In February 1993, a bomb-loaded vehicle was detonated on the second level within the underground parking structure beneath the World Trade Center in New York City. The blast was so powerful that a crater was formed that penetrated six levels downward. Five people died in the tragedy. Although the blast occurred underground, approximately between the two towers, there was no permanent damage to the towers themselves.
Despite the tragedy, leasing activity largely went unchanged. For example, Bank of America, who had commenced lease negotiations for six floors before the explosion, continued with talks and consummated a lease after the bombing. Some tenants did not renew their leases, but it is unknown if this was related to the bombing.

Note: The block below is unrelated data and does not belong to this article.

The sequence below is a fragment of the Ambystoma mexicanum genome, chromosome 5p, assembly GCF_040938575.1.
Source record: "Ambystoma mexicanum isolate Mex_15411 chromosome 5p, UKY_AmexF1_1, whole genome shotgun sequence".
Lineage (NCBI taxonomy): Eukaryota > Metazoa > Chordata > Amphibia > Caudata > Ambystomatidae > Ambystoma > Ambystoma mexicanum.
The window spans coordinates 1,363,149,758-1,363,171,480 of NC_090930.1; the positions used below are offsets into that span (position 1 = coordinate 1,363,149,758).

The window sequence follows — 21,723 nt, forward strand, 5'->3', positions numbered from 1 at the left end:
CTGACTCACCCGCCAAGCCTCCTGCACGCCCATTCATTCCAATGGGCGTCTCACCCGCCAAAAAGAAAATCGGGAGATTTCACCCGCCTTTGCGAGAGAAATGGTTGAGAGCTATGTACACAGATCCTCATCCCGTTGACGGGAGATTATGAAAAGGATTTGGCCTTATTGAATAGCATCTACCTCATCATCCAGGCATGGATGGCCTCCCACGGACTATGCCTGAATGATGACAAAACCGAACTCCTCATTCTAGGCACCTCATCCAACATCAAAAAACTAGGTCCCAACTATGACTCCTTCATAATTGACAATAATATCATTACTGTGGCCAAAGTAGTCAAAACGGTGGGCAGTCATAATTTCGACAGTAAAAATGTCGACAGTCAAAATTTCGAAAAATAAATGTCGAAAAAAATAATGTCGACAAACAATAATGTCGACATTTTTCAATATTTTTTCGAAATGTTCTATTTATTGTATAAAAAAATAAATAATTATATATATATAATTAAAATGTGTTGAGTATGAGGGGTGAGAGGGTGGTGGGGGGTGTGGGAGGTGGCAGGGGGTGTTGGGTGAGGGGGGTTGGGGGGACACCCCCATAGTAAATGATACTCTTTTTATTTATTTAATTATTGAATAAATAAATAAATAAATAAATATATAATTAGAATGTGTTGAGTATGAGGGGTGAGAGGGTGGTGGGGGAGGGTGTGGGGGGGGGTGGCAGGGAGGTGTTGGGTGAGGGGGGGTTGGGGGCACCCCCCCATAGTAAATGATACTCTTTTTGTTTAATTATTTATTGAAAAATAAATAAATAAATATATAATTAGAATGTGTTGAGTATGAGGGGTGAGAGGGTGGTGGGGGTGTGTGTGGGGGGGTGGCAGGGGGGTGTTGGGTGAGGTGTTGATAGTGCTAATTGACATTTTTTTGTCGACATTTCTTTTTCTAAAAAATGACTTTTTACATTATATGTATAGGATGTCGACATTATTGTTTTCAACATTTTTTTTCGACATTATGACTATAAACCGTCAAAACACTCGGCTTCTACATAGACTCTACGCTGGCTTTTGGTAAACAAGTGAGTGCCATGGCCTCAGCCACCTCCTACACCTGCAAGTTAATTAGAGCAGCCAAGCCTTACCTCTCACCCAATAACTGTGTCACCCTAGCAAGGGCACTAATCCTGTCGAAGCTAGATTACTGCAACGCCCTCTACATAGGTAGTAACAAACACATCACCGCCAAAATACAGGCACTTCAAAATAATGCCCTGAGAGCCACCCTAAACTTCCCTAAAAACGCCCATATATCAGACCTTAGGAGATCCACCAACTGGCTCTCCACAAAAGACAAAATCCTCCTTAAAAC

The property management instituted new and advanced security measures and provided seminars to building tenants regarding these measures. The most noteworthy effect was that all visitors had to show photo ID at a "Visitor's Reception" counter and verify that they have legitimate business within the building. They are then issued a card, which is scanned by a guard at the elevator.